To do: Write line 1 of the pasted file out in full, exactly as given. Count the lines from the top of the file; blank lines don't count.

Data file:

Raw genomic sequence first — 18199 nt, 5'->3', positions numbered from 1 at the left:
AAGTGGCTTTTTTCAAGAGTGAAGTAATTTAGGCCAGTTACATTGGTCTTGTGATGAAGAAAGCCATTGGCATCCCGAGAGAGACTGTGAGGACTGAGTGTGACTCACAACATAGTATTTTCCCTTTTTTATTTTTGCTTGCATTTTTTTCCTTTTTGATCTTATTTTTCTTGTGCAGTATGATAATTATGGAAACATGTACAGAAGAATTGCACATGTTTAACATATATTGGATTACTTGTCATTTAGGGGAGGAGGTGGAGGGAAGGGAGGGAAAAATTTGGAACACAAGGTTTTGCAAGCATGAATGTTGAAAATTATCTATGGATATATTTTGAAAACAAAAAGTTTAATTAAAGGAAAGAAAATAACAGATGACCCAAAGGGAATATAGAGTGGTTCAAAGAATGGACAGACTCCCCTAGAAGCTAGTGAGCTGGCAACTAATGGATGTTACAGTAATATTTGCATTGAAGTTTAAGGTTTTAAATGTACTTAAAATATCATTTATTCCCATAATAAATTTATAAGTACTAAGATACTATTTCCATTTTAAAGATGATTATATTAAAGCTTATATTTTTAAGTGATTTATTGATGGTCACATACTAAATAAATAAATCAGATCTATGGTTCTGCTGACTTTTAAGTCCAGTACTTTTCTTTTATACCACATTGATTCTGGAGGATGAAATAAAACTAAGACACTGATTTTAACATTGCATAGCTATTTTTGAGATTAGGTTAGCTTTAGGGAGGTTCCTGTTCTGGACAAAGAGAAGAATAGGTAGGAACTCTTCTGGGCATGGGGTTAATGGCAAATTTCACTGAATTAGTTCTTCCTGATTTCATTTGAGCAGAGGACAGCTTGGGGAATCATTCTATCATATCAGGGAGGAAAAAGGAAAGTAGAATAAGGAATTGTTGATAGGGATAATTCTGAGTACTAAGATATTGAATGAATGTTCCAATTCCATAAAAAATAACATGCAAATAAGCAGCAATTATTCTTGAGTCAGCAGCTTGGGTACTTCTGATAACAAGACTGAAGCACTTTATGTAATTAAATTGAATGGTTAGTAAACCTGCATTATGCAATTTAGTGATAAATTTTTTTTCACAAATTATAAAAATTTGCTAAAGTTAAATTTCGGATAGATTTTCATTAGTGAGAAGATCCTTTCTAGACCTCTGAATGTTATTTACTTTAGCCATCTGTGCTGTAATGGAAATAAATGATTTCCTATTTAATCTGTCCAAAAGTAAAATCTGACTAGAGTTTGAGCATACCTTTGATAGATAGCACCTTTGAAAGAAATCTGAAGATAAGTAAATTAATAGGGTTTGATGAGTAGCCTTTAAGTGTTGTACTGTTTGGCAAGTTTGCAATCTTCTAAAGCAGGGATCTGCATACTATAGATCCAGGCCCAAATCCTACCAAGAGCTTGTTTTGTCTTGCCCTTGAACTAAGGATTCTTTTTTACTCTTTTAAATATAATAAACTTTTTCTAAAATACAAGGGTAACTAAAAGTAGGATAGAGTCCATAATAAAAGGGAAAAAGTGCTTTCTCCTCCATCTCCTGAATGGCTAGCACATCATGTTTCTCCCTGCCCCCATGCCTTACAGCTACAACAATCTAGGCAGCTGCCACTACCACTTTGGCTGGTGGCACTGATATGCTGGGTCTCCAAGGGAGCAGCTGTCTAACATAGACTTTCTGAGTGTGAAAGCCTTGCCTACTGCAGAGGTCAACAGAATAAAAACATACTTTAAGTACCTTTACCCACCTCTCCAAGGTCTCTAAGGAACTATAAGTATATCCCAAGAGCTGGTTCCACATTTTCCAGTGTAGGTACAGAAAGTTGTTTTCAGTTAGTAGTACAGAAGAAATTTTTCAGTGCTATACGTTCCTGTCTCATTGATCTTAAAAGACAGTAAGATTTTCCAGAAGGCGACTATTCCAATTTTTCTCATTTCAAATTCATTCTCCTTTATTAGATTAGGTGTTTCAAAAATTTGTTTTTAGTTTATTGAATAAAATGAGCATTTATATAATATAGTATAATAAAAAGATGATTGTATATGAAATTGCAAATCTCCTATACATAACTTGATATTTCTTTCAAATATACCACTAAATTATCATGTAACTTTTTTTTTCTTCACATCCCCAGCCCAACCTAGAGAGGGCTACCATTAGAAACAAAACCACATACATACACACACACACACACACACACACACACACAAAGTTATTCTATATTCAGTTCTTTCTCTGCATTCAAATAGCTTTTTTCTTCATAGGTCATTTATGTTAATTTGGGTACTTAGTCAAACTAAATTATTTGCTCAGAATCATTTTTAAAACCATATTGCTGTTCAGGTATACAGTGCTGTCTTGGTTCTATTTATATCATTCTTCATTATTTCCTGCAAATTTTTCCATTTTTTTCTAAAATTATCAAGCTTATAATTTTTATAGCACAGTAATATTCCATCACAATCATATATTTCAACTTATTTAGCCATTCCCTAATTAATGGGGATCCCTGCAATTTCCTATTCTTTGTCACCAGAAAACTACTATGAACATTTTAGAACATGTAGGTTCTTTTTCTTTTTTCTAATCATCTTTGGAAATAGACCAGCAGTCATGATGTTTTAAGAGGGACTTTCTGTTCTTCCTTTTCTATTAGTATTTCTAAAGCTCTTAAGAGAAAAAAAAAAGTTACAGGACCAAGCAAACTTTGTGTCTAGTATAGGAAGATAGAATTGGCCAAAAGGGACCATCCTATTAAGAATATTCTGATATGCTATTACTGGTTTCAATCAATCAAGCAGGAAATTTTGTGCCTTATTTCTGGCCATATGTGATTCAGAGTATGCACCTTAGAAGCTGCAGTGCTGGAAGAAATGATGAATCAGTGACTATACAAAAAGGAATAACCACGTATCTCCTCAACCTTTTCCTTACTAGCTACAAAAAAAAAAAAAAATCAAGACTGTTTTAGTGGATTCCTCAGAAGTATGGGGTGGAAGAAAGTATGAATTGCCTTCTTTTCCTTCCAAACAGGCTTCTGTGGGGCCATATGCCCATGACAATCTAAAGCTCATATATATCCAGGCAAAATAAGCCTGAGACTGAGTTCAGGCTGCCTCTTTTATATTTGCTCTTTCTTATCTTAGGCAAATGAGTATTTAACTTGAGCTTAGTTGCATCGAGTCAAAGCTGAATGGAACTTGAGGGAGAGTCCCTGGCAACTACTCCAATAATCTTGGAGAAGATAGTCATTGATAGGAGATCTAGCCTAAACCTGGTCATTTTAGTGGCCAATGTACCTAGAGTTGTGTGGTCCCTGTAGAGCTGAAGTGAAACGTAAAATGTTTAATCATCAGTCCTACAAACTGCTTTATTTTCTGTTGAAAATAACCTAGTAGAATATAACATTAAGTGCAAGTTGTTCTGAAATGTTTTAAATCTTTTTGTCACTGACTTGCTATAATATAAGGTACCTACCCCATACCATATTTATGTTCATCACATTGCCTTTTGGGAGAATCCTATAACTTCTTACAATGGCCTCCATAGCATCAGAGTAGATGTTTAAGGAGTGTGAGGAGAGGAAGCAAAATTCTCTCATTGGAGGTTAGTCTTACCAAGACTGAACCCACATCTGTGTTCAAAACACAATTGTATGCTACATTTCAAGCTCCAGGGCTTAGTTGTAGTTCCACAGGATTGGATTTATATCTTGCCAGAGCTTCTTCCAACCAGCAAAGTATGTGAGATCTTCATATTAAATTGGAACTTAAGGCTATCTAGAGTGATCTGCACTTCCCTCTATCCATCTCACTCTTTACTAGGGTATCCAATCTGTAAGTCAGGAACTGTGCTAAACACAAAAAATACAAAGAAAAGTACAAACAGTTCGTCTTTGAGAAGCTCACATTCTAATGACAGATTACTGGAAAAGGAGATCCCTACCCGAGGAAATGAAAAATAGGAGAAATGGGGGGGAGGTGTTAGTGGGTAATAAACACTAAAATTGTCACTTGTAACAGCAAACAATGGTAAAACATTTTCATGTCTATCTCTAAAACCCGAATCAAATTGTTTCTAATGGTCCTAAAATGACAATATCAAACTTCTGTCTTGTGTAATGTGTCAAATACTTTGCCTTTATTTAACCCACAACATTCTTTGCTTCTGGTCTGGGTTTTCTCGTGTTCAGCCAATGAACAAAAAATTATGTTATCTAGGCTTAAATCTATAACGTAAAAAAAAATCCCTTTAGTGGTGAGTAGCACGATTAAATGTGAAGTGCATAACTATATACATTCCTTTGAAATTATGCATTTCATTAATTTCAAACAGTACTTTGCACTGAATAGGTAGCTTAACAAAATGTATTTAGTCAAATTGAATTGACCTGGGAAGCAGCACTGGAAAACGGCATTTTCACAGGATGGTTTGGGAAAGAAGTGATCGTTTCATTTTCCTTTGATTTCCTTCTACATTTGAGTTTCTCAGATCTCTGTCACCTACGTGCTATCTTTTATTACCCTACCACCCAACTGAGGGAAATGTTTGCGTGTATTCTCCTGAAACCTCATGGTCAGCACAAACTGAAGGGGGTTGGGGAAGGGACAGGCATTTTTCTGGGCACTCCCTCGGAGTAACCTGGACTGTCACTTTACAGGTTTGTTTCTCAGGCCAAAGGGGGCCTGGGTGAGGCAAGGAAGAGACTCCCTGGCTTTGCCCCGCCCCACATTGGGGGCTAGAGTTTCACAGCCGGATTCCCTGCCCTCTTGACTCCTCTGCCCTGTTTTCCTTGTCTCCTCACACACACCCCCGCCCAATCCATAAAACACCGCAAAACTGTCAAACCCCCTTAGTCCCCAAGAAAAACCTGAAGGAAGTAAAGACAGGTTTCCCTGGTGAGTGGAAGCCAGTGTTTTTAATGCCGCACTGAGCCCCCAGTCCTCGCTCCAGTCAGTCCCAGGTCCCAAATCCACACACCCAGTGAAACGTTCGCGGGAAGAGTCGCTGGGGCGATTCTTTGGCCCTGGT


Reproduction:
Raw genomic sequence first — 18199 nt, 5'->3', positions numbered from 1 at the left: